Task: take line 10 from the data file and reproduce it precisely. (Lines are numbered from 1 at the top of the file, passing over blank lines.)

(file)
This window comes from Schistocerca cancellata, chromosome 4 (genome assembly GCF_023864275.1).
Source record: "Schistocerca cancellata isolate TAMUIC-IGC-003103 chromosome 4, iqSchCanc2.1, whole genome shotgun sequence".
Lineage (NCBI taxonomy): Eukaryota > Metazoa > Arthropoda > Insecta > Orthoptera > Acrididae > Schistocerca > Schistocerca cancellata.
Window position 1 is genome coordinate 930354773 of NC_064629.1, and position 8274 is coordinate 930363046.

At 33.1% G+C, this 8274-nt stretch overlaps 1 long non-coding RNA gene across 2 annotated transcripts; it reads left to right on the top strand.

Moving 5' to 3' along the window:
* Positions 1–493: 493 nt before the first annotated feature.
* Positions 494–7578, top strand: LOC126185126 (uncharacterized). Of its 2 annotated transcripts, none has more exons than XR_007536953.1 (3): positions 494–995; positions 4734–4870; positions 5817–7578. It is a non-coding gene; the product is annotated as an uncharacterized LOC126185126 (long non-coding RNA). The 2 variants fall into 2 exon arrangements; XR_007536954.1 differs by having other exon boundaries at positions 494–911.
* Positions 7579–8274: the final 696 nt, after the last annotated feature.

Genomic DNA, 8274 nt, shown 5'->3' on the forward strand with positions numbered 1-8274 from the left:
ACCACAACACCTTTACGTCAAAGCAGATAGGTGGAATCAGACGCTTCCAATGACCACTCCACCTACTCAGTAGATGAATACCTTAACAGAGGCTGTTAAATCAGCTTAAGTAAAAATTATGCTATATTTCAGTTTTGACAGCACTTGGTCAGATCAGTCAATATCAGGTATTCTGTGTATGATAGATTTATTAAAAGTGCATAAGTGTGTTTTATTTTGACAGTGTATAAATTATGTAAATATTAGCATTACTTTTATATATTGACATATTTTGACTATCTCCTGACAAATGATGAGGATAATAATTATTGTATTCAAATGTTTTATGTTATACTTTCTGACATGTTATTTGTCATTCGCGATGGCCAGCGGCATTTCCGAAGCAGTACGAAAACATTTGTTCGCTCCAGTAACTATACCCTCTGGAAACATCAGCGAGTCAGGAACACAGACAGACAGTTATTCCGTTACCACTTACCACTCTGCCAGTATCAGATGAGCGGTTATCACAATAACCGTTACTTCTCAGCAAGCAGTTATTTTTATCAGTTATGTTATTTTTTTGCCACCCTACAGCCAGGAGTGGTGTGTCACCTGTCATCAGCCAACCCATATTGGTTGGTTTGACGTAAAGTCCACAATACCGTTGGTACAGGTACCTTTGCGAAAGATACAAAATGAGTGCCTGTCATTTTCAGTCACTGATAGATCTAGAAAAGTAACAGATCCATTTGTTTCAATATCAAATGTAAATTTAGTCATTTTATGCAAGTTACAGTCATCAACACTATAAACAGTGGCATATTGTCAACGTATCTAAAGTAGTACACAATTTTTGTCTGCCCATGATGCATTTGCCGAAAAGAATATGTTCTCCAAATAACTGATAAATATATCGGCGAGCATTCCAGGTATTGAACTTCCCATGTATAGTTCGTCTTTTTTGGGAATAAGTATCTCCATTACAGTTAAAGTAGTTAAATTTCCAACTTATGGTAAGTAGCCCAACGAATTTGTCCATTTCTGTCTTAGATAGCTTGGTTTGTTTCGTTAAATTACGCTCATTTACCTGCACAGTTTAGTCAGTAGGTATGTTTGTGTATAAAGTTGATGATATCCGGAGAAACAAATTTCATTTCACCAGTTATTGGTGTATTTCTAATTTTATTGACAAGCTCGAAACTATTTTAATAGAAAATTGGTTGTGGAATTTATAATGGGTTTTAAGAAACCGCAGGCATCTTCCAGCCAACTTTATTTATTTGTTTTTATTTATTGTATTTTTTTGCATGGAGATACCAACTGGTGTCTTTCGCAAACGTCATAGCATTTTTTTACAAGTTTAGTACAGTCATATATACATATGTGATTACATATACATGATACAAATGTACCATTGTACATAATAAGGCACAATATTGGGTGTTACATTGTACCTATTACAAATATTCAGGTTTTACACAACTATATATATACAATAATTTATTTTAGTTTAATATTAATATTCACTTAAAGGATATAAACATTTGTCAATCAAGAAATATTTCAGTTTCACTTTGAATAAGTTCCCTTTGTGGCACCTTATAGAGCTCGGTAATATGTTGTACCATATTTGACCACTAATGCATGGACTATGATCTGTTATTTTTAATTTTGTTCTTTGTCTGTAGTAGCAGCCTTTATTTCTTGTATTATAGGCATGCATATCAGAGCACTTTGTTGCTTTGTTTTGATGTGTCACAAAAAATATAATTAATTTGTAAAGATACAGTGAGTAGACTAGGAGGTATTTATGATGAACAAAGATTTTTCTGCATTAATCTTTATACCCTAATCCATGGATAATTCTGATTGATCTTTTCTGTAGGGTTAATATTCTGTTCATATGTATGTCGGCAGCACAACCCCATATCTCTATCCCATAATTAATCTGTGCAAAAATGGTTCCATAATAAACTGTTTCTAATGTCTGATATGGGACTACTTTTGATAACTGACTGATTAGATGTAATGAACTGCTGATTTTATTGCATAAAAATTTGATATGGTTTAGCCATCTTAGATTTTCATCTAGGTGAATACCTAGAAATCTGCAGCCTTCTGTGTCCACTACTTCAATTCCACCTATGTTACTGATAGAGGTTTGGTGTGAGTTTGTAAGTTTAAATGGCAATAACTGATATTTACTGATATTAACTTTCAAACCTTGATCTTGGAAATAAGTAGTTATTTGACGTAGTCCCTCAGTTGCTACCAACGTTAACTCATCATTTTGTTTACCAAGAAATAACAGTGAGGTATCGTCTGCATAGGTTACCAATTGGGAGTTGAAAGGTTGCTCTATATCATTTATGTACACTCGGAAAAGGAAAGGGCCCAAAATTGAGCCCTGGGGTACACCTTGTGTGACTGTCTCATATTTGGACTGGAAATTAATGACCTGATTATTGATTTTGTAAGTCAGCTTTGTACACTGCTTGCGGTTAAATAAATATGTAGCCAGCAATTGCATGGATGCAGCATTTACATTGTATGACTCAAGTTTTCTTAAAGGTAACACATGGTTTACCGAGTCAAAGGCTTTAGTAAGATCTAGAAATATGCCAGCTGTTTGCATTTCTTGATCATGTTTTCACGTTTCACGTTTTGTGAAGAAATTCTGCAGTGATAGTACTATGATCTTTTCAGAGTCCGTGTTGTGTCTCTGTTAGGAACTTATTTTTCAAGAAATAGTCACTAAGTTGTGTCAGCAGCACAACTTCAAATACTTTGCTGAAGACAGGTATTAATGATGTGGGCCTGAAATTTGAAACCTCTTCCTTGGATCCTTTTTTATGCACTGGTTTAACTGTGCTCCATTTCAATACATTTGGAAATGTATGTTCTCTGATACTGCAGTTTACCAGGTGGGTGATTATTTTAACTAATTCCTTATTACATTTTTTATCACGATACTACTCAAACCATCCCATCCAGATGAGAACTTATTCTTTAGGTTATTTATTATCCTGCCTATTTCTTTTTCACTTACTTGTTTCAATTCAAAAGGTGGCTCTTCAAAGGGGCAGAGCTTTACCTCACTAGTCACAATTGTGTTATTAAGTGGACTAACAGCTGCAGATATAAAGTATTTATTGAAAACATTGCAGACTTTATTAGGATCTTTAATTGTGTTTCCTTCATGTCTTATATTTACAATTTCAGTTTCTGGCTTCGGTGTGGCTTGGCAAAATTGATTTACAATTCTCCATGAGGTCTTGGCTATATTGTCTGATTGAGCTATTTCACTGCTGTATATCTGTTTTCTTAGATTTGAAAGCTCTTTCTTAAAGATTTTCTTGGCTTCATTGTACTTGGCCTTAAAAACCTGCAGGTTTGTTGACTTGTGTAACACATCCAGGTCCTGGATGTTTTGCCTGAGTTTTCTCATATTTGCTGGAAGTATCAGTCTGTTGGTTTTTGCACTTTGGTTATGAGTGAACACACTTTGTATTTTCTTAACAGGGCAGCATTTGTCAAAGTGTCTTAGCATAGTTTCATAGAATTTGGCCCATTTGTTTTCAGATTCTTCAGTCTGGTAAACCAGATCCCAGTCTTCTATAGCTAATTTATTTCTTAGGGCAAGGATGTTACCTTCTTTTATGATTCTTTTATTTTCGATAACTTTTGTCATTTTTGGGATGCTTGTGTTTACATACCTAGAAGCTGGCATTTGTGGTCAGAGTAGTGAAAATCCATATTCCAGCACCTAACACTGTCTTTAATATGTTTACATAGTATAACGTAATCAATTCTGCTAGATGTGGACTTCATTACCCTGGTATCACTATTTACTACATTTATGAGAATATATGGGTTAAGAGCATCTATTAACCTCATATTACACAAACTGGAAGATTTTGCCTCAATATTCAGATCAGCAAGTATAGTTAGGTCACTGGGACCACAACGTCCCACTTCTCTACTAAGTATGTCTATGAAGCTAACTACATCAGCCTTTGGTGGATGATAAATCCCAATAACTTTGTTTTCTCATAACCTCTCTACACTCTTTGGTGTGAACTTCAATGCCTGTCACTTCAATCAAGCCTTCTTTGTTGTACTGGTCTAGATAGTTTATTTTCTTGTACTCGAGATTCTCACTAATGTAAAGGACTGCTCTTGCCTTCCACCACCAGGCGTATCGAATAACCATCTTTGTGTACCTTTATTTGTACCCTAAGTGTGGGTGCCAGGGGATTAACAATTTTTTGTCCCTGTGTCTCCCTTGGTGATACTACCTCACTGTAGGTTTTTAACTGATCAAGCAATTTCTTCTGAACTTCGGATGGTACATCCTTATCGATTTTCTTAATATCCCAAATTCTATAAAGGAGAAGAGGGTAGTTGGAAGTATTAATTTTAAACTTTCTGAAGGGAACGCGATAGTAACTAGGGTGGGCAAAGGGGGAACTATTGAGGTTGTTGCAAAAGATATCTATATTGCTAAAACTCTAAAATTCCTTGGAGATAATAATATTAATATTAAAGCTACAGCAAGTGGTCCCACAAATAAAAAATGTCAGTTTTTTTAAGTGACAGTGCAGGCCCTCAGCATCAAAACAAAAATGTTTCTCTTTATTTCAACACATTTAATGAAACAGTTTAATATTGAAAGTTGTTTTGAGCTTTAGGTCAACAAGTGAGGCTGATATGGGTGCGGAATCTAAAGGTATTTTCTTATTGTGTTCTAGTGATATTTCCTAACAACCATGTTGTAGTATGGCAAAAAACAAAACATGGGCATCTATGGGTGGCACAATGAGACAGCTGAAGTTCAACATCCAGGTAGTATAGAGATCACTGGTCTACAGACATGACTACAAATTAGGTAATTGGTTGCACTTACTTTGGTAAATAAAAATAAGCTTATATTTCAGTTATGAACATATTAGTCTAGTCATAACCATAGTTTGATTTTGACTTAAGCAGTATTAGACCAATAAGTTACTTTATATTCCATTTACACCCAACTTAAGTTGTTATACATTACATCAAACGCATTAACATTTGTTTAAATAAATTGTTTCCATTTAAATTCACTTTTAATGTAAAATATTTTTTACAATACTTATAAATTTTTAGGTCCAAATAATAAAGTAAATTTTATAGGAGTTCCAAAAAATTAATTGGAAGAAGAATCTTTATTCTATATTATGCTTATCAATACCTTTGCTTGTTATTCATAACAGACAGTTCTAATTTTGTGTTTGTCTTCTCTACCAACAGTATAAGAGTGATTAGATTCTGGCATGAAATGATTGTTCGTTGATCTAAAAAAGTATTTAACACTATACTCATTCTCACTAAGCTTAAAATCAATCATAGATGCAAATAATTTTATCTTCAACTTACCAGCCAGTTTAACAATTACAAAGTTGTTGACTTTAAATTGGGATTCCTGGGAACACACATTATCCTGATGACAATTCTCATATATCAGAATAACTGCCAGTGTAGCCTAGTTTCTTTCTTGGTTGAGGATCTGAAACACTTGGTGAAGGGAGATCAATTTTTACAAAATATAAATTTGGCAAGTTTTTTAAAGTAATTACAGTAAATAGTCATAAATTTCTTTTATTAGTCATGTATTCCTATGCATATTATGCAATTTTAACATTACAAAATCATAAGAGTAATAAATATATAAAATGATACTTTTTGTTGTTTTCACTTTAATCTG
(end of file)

Genomic DNA, 8274 nt, shown 5'->3' on the forward strand with positions numbered 1-8274 from the left: